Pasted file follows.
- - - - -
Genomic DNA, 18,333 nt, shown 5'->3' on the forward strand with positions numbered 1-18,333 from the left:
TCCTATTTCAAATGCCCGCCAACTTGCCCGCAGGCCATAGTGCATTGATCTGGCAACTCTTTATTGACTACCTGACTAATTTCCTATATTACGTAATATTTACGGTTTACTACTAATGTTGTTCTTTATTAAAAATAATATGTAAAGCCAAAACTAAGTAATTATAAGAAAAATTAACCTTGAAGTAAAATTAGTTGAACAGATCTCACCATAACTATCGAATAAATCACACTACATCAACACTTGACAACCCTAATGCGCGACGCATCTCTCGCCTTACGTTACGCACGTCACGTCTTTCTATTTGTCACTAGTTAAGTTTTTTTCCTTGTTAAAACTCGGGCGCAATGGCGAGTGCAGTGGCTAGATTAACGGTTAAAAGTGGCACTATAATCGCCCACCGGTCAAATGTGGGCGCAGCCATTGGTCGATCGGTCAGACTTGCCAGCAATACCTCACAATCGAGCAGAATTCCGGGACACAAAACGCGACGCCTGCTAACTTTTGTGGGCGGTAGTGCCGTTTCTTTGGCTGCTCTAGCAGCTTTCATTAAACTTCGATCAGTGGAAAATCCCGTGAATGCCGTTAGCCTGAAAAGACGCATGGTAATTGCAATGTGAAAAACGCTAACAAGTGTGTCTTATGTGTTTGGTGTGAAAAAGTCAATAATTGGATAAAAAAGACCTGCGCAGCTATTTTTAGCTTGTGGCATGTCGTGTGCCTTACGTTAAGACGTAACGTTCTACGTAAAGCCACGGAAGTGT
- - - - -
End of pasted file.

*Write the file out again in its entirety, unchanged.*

Genomic DNA, 18,333 nt, shown 5'->3' on the forward strand with positions numbered 1-18,333 from the left:
TCCTATTTCAAATGCCCGCCAACTTGCCCGCAGGCCATAGTGCATTGATCTGGCAACTCTTTATTGACTACCTGACTAATTTCCTATATTACGTAATATTTACGGTTTACTACTAATGTTGTTCTTTATTAAAAATAATATGTAAAGCCAAAACTAAGTAATTATAAGAAAAATTAACCTTGAAGTAAAATTAGTTGAACAGATCTCACCATAACTATCGAATAAATCACACTACATCAACACTTGACAACCCTAATGCGCGACGCATCTCTCGCCTTACGTTACGCACGTCACGTCTTTCTATTTGTCACTAGTTAAGTTTTTTTCCTTGTTAAAACTCGGGCGCAATGGCGAGTGCAGTGGCTAGATTAACGGTTAAAAGTGGCACTATAATCGCCCACCGGTCAAATGTGGGCGCAGCCATTGGTCGATCGGTCAGACTTGCCAGCAATACCTCACAATCGAGCAGAATTCCGGGACACAAAACGCGACGCCTGCTAACTTTTGTGGGCGGTAGTGCCGTTTCTTTGGCTGCTCTAGCAGCTTTCATTAAACTTCGATCAGTGGAAAATCCCGTGAATGCCGTTAGCCTGAAAAGACGCATGGTAATTGCAATGTGAAAAACGCTAACAAGTGTGTCTTATGTGTTTGGTGTGAAAAAGTCAATAATTGGATAAAAAAGACCTGCGCAGCTATTTTTAGCTTGTGGCATGTCGTGTGCCTTACGTTAAGACGTAACGTTCTACGTAAAGCCACGGAAGTGT